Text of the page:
Hey! I'm David, cofounder of zkSecurity and the author of the Real-World Cryptography book. I was previously a crypto architect at O(1) Labs (working on the Mina cryptocurrency), before that I was the security lead for Diem (formerly Libra) at Novi (Facebook), and a security consultant for the Cryptography Services of NCC Group. This is my blog about cryptography and security and other related topics that I find interesting.

# How to obtain a nice trace in Tamarin posted May 2017

This is not a nice trace

Learning about the inners of Tamarin, I've came up to the point where I wanted to get a nice clean trace to convince myself that the protocol I wrote made sense.

The way to check for proper functioning is to create exist-trace lemmas.

Unfortunately, using Tamarin to prove such lemma will not always yield the nicest trace.

Here are some tricks I've used to obtain a simple trace. Note that these matter less when you're writing lemmas to "attack" the protocol (as you really don't want to impose too many restrictions that might not hold in practice).

1. Use a fresh "session id". A random session id can be added to different states and messages to identify a trace from another one.

rule client_start_handshake:
[!Init($client, ~privkey, pubkey), !Init($server, ~priv, pub), Fr(~sid)]
--[Start(~sid, $client,$server)]->
[Out(<'1', ~sid, $client,$server, pubkey>)]

2. Use temporals to make sure that everything happens in order.

Ex sid, client, server, sessionkey #i #j.
Start(sid, client, server) @ #i &
Session_Success(sid, 'server', server, client, sessionkey) @ #j &
#i < #j

3. Make sure your identities are different. Start by defining your lemma by making sure a server cannot communicate with itself.

Ex sid, client, server, sessionkey #i #j.
not(server = client) & ...

4. Use constraints to force peers to have a unique key per identity. Without that, you cannot force Tamarin to believe that one identity could create multiple keys. Of course you might want your model to allow many-keys per identity, but we're talking about a nice trace here :)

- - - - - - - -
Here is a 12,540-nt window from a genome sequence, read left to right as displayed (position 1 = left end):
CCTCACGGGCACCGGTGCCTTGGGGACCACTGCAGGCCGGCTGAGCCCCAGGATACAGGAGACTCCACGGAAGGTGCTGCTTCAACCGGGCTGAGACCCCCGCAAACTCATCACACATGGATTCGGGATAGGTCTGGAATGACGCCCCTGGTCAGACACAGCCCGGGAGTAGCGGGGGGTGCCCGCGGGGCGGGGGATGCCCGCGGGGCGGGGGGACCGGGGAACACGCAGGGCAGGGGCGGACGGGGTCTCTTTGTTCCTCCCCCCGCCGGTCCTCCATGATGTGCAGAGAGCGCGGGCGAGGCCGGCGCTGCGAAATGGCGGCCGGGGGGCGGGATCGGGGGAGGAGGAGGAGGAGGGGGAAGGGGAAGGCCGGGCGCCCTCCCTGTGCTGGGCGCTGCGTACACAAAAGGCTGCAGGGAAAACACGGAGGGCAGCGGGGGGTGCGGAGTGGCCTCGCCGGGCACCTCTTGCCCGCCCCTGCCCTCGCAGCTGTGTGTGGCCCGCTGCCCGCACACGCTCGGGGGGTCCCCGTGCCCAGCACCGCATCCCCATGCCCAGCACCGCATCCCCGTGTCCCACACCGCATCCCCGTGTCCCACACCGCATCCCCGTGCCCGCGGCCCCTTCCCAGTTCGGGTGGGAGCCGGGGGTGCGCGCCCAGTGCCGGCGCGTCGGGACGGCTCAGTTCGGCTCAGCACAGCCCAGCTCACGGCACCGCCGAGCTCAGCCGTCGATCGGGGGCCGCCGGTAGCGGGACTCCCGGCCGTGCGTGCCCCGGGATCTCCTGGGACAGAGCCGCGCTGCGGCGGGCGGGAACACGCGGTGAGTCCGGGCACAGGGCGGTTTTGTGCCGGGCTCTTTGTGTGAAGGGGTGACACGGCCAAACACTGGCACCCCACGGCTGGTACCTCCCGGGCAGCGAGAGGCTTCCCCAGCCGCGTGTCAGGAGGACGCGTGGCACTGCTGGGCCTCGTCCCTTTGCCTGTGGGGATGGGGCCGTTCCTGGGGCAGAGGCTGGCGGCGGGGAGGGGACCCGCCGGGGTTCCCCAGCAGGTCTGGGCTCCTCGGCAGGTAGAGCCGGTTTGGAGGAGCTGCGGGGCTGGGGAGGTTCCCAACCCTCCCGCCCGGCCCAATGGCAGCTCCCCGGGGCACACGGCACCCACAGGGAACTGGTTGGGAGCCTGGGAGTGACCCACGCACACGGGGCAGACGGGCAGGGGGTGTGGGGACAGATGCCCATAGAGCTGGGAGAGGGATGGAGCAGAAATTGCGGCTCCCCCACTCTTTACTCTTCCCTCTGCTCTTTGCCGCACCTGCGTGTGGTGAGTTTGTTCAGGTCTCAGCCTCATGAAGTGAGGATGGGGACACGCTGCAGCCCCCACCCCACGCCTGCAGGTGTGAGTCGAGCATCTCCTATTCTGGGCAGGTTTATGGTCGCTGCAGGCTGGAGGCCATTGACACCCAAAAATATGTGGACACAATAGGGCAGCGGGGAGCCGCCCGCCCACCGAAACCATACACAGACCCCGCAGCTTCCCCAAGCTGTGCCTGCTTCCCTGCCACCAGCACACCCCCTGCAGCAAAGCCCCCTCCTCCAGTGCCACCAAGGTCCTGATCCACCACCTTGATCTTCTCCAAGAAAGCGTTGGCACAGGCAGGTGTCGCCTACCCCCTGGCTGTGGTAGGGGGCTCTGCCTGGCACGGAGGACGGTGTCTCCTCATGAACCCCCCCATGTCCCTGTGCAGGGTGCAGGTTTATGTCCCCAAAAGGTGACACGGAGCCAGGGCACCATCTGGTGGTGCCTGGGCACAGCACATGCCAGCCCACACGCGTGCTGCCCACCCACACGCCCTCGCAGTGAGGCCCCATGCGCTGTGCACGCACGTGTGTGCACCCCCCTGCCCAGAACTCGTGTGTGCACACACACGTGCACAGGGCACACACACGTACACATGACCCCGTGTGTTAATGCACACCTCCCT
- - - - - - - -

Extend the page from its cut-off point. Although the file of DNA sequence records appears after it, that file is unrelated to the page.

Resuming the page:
restriction one_key_per_identity: "All X key key2 #i #j. Gen(X, key) @ #i & Gen(X, key2) @ #j ==> #i = #j"

rule generate_identity_and_key:
let pub = 'g'^~priv
in
[ Fr(~priv) ]--[Gen($A, pub)]->[ !Init($A, ~priv, pub) ]

5. Disable the adversary. This might be the most important rule here, and it ended up being the breakthrough that allowed me to find a nice trace. Unfortunately you cannot disable the adversary, but you can force Ins and Outs to happen via facts (which are not seen by the adversary, and remove any possible interaction from the adversary). For this you can replace every In and Out with InSecure and OutSecure and have these rules:

#ifdef not_debug
[OutSecure(a)] -->[Out(a)]
[In(a)] -->[InSecure(a)]
#endif

#ifdef debug
[OutSecure(a)]-->[InSecure(a)]
#endif

You can now call tamarin like this:

tamarin interactive . -Dnot_debug

And we now have a nice trace!

Our protocol is an opportunistic Diffie-Hellman. You can see the two generate_identity_and_key rules at the top that creates the two different identities: a client and a server.

The second rule client_start_handshake is used to start the handshake. The client sends the first message 1 with a fresh session id ~sid.

The third rule server_handshake propagates the received session id to the next message and to its action fact (so that the lemma can keep the session id consistent).

The protocol ends in the last rule client_handshake_finish being used.

Voila!

PS: thanks to Katriel Cohn-Gordon for answering ten thousands of my questions about Tamarin.

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